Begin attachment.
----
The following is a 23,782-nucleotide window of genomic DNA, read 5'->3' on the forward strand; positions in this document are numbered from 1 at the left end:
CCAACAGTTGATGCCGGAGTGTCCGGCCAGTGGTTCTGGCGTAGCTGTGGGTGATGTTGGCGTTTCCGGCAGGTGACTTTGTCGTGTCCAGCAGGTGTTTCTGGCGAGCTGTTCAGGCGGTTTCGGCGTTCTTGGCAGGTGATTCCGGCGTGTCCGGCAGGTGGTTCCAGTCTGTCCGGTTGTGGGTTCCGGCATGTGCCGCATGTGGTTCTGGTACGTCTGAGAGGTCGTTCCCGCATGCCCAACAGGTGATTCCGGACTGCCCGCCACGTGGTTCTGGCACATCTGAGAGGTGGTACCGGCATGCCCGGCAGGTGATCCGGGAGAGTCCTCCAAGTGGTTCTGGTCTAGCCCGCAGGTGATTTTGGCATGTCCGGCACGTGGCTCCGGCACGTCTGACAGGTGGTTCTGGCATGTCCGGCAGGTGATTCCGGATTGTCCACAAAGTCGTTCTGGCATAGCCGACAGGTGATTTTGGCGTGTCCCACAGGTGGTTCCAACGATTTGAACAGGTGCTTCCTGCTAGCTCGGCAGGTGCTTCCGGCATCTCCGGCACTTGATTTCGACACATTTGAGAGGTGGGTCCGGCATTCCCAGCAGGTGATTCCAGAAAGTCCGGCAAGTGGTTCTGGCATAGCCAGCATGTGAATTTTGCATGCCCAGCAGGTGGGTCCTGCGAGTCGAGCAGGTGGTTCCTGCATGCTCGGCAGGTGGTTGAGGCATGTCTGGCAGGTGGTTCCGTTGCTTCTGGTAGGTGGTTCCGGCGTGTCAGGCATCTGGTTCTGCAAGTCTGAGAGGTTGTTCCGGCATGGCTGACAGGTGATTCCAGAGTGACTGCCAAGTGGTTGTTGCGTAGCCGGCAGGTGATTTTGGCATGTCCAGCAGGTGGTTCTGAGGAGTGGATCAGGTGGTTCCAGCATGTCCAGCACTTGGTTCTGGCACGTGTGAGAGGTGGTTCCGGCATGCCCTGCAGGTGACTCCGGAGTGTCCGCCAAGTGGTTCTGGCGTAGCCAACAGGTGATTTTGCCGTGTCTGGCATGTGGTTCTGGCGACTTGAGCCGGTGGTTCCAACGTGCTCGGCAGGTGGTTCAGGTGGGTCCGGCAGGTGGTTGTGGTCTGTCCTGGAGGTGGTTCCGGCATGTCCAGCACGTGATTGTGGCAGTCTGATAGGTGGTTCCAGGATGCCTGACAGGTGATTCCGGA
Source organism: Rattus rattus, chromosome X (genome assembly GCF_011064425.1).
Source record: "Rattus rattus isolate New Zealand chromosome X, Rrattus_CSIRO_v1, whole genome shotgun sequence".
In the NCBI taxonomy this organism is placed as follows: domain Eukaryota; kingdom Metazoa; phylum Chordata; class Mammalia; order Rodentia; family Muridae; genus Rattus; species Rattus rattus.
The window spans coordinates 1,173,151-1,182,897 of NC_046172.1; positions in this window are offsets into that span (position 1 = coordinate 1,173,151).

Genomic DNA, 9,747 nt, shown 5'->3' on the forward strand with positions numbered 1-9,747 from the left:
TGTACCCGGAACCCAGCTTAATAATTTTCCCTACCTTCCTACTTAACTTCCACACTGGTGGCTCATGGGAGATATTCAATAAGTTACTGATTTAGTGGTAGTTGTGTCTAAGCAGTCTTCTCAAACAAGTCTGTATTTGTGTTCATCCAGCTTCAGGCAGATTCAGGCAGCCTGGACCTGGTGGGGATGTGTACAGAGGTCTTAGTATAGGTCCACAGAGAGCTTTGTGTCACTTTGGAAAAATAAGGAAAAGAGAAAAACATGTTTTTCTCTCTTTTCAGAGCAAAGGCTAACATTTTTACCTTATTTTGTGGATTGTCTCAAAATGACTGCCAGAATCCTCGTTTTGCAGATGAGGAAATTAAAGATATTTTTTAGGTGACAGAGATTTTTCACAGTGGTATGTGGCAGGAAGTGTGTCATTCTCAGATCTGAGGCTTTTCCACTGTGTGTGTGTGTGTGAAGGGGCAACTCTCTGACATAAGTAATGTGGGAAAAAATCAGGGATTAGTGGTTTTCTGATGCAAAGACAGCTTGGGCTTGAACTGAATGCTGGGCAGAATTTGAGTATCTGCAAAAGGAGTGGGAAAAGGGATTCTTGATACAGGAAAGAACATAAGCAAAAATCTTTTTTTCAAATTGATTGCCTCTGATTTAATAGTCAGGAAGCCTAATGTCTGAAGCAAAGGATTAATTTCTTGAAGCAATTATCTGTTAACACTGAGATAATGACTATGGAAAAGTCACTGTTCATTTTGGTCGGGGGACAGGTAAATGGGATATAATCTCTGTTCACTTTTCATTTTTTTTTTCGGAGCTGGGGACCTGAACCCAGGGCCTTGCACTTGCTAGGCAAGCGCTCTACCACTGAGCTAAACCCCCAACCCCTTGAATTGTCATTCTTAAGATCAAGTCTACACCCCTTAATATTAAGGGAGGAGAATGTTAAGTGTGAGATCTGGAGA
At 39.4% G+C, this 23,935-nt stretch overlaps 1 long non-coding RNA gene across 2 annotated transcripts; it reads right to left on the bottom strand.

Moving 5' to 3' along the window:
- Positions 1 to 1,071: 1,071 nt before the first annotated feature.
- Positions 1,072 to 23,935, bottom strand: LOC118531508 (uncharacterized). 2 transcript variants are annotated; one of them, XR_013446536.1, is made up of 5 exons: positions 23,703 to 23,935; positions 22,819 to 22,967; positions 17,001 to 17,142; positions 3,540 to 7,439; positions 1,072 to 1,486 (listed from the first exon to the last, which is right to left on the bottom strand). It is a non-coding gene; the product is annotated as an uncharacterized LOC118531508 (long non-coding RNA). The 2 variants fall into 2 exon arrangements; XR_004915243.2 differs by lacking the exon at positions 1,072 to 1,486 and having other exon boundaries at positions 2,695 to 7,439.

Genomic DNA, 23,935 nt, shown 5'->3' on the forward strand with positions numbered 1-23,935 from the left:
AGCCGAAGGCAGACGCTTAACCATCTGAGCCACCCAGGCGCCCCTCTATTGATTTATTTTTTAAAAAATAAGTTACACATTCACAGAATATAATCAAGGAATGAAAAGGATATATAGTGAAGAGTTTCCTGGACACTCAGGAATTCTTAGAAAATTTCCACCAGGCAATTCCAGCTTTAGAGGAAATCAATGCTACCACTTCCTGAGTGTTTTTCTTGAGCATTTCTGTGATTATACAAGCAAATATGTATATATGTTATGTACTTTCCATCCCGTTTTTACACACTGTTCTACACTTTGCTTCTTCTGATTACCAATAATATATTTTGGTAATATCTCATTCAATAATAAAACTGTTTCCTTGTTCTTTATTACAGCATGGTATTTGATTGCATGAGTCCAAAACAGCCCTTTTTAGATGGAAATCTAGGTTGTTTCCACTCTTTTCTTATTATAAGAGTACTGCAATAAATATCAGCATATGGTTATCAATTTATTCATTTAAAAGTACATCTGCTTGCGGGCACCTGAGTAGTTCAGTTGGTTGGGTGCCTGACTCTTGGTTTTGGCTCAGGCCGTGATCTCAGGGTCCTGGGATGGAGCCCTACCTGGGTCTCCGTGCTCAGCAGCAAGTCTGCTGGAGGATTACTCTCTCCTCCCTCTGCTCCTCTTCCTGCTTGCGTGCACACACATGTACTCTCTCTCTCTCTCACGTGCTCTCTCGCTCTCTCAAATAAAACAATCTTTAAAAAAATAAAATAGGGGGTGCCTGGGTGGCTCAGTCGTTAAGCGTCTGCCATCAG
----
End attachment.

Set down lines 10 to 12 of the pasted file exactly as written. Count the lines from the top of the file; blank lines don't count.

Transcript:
Moving 5' to 3' along the window:
- Positions 1 to 1,071: 1,071 nt before the first annotated feature.
- Positions 1,072 to 23,935, bottom strand: LOC118531508 (uncharacterized). 2 transcript variants are annotated; one of them, XR_013446536.1, is made up of 5 exons: positions 23,703 to 23,935; positions 22,819 to 22,967; positions 17,001 to 17,142; positions 3,540 to 7,439; positions 1,072 to 1,486 (listed from the first exon to the last, which is right to left on the bottom strand). It is a non-coding gene; the product is annotated as an uncharacterized LOC118531508 (long non-coding RNA). The 2 variants fall into 2 exon arrangements; XR_004915243.2 differs by lacking the exon at positions 1,072 to 1,486 and having other exon boundaries at positions 2,695 to 7,439.